Origin: America, New England (attributed)
Linen threads on a linen ground of 34 weft threads x 28 warp threads (identification of fibers by microscope)
Acc. No. 2008-16
This is a long narrow sampler worked primarily in blue and white linen threads (blue, green, red, and yellow threads visible on reverse) on a linen ground in a band format with selvedges at top and bottom and 1/8" hems at sides. The sampler consists of twenty-seven needlework bands in geometric and stylized motifs. The sampler is undated and unsigned and there are no inscriptions, verses, or alphabets.
Stitches: Cross over three threads and satin
Label:Band samplers, such as this one, are so named because of their characteristic horizontal bands of geometric patterns, flowers, vines, alphabets, and verses. Early in the seventeenth century band samplers were firmly established as part of a schoolgirl's curriculum in England. Two distinct types of band samplers were worked. Those in polychrome silk threads on a linen ground seem to have been the first of what was sometimes a series of needlework projects to be completed by a girl. The second type was stitched in techniques collectively labeled whitework, a term used in seventeenth-century records, in which white threads, usually linen, were stitched on a white linen ground. This sampler is unusual in that polychrome linen, and not silk, threads were worked on the linen ground.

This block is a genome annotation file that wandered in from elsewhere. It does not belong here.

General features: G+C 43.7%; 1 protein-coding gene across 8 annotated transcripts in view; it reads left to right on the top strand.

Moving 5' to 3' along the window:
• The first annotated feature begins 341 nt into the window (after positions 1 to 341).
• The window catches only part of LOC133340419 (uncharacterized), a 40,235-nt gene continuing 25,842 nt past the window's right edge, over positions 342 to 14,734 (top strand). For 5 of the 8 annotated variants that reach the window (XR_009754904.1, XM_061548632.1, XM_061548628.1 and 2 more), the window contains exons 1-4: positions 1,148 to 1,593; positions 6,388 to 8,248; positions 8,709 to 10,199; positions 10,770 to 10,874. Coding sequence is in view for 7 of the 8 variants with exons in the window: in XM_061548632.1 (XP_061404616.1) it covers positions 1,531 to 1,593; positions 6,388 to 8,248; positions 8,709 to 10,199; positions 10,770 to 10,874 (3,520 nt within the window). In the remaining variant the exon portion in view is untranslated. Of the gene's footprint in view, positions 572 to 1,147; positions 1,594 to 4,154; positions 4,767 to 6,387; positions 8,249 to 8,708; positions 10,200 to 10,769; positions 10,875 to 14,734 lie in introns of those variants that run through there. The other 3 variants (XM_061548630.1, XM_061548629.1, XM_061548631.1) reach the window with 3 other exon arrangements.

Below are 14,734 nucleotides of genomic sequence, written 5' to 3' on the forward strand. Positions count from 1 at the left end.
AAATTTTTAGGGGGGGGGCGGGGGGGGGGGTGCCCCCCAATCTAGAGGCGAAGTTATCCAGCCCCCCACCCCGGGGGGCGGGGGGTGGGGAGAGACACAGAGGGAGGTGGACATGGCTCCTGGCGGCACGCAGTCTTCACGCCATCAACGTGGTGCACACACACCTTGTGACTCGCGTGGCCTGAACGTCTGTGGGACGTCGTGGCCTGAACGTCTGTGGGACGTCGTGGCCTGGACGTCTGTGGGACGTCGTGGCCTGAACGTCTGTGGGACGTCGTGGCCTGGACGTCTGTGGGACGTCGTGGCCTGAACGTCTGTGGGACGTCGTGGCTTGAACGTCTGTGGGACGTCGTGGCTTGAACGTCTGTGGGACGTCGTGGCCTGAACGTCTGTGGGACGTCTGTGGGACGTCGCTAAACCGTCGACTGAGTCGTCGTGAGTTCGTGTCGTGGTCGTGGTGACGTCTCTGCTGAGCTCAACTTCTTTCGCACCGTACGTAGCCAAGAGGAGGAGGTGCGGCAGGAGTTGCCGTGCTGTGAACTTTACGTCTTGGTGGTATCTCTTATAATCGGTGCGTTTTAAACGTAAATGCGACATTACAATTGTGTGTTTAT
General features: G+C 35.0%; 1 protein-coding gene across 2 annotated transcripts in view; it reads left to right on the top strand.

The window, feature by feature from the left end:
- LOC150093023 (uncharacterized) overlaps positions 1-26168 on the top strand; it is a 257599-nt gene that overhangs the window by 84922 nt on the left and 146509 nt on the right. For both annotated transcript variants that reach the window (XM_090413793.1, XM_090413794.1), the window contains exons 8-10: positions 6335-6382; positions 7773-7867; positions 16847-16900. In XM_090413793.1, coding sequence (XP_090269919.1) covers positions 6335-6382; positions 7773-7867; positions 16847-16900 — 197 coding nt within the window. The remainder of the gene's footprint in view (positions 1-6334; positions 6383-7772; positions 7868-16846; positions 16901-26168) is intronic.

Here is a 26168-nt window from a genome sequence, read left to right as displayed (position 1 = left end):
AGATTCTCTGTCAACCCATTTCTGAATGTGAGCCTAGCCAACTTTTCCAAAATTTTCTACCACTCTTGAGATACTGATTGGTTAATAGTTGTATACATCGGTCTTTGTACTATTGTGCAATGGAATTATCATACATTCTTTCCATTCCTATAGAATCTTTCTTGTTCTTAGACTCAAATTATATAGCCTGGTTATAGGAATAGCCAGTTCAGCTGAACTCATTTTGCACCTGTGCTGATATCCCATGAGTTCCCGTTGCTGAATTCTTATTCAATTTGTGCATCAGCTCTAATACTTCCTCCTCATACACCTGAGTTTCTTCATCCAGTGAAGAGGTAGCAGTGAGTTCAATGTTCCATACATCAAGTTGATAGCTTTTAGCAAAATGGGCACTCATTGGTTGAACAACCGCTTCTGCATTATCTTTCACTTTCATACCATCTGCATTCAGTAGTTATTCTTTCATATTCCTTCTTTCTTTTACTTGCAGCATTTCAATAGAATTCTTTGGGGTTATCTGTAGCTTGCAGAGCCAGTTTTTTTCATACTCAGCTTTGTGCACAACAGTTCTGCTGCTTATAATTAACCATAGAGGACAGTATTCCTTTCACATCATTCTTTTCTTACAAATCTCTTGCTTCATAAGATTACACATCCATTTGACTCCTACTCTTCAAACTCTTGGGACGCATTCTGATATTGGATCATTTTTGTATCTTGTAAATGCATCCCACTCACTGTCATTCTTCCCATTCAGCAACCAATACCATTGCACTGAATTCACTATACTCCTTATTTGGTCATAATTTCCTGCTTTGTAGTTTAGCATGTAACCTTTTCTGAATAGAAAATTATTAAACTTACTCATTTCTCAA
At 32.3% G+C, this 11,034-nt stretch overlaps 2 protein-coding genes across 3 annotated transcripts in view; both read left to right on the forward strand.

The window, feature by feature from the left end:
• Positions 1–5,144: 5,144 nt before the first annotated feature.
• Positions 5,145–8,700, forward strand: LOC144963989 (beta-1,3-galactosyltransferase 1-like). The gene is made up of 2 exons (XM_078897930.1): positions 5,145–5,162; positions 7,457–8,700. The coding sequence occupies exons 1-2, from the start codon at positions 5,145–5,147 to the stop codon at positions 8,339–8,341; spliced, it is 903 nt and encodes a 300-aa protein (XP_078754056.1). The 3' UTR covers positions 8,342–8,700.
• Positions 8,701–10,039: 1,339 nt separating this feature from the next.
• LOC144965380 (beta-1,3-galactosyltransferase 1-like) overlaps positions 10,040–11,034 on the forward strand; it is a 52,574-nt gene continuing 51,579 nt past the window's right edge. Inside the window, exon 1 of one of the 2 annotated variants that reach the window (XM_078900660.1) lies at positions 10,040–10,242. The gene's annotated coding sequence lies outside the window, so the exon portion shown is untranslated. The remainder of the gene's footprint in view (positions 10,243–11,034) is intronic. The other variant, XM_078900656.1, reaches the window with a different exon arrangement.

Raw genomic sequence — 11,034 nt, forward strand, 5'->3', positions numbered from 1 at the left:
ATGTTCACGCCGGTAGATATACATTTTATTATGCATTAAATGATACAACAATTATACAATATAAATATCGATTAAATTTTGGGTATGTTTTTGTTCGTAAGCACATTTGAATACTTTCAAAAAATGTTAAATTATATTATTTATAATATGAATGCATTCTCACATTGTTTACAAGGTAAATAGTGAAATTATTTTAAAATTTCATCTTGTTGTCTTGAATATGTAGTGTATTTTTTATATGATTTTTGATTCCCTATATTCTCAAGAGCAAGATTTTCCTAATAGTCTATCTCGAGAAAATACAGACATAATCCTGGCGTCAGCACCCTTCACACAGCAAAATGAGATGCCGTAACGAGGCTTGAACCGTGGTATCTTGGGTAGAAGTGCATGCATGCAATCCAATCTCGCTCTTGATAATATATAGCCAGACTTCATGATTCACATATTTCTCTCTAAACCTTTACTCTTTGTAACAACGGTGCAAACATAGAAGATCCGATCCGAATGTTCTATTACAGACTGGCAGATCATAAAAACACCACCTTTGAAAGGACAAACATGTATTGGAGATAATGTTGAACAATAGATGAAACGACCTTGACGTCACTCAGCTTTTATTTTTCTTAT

Provenance:The sampler was purchased by Mrs. David Grainger in 1918 from Family Editions Antiques, Route 100 West Dover, Vermont 05356.